While hard Rockin’ numbers, such as Sidewinder Walk and Been Out Of Touch, give us a full helping of slammin’ guitar chords and dirty blues style vocals with a smidge of street creed and back alley leanings of the 60s garage mentality – where Mambo Sons show the heart of the music, parading Rock-n-Roll in one of its early outfits/incarnations (screaming guitar leads intercut with over the top power chords) – and Hot, Hot, Hot guitar racing double time through every swamp blues that roared from out of the bayou and into Nashville and everywhere else in-between, it’s the purer balladesque songs that make this platter one for the ages.

Channeling Buddy Holly’s “Everyday,” the song Valentine radiates a music box aura as a clockwork backbeat lends itself to accessible lyrics and a rocking piano accentuating the vocals of a man pining for the girl. Of course, isn’t that what 90% of Rock-n-Roll is about? – Girls. That’s what else Mambo Sons have captured here as well. Listen to Man of Steel, an Asbury Park influenced (I can see Southside Johnny covering this song) power ballad. With Special Guest, Matt Zeiner, on the Hammond B3 organ (as well as piano elsewhere) to bounce feel-good R-n-R hooks galore, we can’t help but sing along: “’Cause no one else can make me feel / like the way you make me feel / You tell me to just keep it real / But I’ll take on the Man of Steel.” Yeah! What else can you say to that? “na, na, na, na, na, na, na, na” is what and that’s what we incant as the song fades and we stake our claim to the girl.

Brandy On The Shelf and Safe With Me offer up two more mid-tempo ballads that have your foot tapping while you’re shimmying your date across the dance floor to boppin’ romantic metaphors. The many lures of Rock-n-Roll are not lost on Mambo Sons as they demonstrate through the flat out rockers and beat carrying ballads each subtle niche that the art form was not only founded on, but embraced and enhanced as it grew.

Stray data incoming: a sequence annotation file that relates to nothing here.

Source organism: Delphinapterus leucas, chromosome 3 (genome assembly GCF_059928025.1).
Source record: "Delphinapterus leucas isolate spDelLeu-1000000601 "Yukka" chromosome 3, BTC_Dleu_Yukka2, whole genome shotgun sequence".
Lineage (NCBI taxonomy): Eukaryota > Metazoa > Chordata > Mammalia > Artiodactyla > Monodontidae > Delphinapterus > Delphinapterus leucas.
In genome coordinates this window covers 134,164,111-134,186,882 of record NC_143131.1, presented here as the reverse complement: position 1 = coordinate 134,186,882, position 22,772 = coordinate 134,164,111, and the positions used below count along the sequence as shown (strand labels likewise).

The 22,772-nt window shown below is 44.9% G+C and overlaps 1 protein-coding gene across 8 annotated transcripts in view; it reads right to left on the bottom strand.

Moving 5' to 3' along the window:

That’s why songs like Be On Time (garage psychedelica), You Broke My Mind (Rockabilly, Bluegrass), Delta Slide (Delta Blues), and Rummy Hop (Island rock) work to perfection as each allows not just a glimpse, but a firm hold and feel of the subgenres that helped to not only birth Rock-n-Roll, but were birthed by it as well.

All that adds up to one astounding testament to the bloodline that nurtured in the current state of music affairs, and maybe it is the classic tale of love on the rebound that sums it all up. Mr. Rebound is set to an old time uptempo blues backbeat with ringing guitar chords offering a bouncing dance floor swing – Where’s the upright bass? – Huge open tuned chords fill the expanse and swell this number into the personification of Rock-n-Roll. As a homage to the Mother of all genres the song gives Rock-n-Roll a human guise, equating the whole spectrum of youth to the female who is snuggling up to whoever is handy after being dumped once again. Because lets face it, every time a new genre grows old and lets us down, it’s good old Rock-n-Roll that is there to comfort us, and even though he knows that it’s probably a temporary thing (until the next good-looking/sounding genre comes along), he can accept that. Because Rock-n-Roll spawned every one of those suitors and those that will be coming along, and when they move on and leave us behind, or self-destruct and break our hearts, Mr. Rebound, Rock-n-Roll, will still be there for us.

Am I Mr. Rebound /
I know I ain’t no catch /
We like each other /
But we’re not a perfect match /
Not even sure if its something that I lack /
Can’t help but feel one day she’s gonna throw me back

Rock-n-Roll as a throw back? Never.
And Mambo Sons are making sure that Rock-n-Roll won’t be cashing Social Security checks anytime soon.
The CD Racket of Three redefines AARP as:
All-American Rockin’ Platter.

Take that you bastards!

Racket of Three by Mambo Sons
is available now for $9.98 + s/h*

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                          Add $2.00 per each CD after.
Everywhere else -$7.00 for the first CD ordered,
                                        Add $3.00 per each CD after.